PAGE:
Yet, overall trucking spend was said to be up only 3.0% in 2014 - including the effects of higher volumes. At first blush that seems impossible - the Cass Linehaul Index, which measures per mile truckload rates, was up more than 5% year over year every month in 2014 starting in March, and rose over 7% in four of those months. I can only guess that the impact of lower diesel prices pushed the total growth in trucking spend down, but I think most companies saw their total freight spend - including the effect of volume increases - up by more than 3.5% last year.

Wholesale inventories increased 3.9%, retail inventories rose only 2.3% , and manufacturing inventories were actually down year over year in 2014. This is in absolute terms, in a year when GDP rose 3.5%. Despite the strong trend in industrial production for much of 2014, manufacturing inventories continued to erode well into 2015, the report says. Maybe all that supply chain software is really paying off.

Intermodal freight rose an impressive 10.6% in 2014, a trend that continues on. Total rail ton-miles rose 6.4% , while rail spend rose about the same, 6.5%, implying relatively flat rates, and indeed revenue per ton-mile was basically flat.

Air freight continues to be troubled. Total air cargo revenue went down 1.2% in 2014; domestic was up 0.4% and international was down 3.6%.

There is lots more or course, but that's all I have room for.

The report is available at no charge for CSCMP members, of which I am one. It can also be purchased by non-members. We will do a video summary in our news broadcast with CSCMP coming up on Monday.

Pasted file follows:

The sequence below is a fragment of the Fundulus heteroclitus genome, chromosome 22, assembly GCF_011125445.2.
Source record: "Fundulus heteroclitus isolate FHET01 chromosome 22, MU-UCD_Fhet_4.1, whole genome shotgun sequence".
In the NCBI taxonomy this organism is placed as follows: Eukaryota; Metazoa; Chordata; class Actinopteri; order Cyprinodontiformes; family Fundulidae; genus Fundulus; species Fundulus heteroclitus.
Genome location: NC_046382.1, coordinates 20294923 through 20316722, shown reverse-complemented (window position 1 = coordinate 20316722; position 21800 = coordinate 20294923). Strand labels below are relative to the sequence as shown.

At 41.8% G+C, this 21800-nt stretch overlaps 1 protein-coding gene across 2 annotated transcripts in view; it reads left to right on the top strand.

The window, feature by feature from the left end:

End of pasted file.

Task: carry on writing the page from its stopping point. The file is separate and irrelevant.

Any reaction to this year's State of Logistics Report? Let us know your thoughts at the Feedback button or section below.

View Web/Printable Version of this Column

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We received some modest Feedback on our article on Kroger being the latest retailer to begin a program to hire disabled workers in a distribution center, but wondering why more retailers haven't initiated these programs after success at Walgreens and a few others. Some of the Feedback from our partners over a RetailWire.

Feedback on Disabled Worker Programs in Retail DCs:


There are more risks in the distribution center than in the stores. The key is that Kroger has been so aggressive in getting disabled workers into the stores.

I shop at Frys, a Kroger arm in Arizona, and have great relations with the many disabled employees at our favorite Frys store. It's great to see and they're dedicated workers who love what they do - and we all ignore their challenges.

Tom Redd
Vice President, Strategic Communications
SAP Global Retail Business Unit


The article does a good job of summing up most of the reasons but avoids the one key reason: discrimination. People feel uncomfortable around people who have disabilities.

As the article says, and research has shown, employees with disabilities if hired and trained properly can be real assets.

Mel Kleiman



At the risk of stating the obvious: because distribution center (warehouse) work is physically demanding, and often dangerous, and the list of disabilities which cannot be accommodated is long (visual impairment, paralysis, neuromuscular conditions, etc.).

Walgreens and Kroger are to be applauded - even if the modest claim of serving their self-interest is true - but I'd be cautious about stereotyping (even a seemingly positive one).

I suspect the (perceived) greater reliability is largely due to more rigorous screening.



I believe there is just a lot of mystery here to most distribution companies and retailers. You are afraid of what you don't know.

In addition, I think these initiatives are perhaps obviously best suited for DCs with a lot of piece picking, which is true in many/most retail DCs, but perhaps why the move has not spread to other sectors.

But in the end, these programs seem to be having success, so more companies should be looking at them.

Christian Wolfe

Long Island, NY




Q: What country by far has the highest factory "robot density," measured as the number of industrial robots per 10,000 manufacturing workers?

A: South Korea, at 437, followed by Japan at 323 and Germany at 282, the US at 152 and China at just 30 - but rising fast.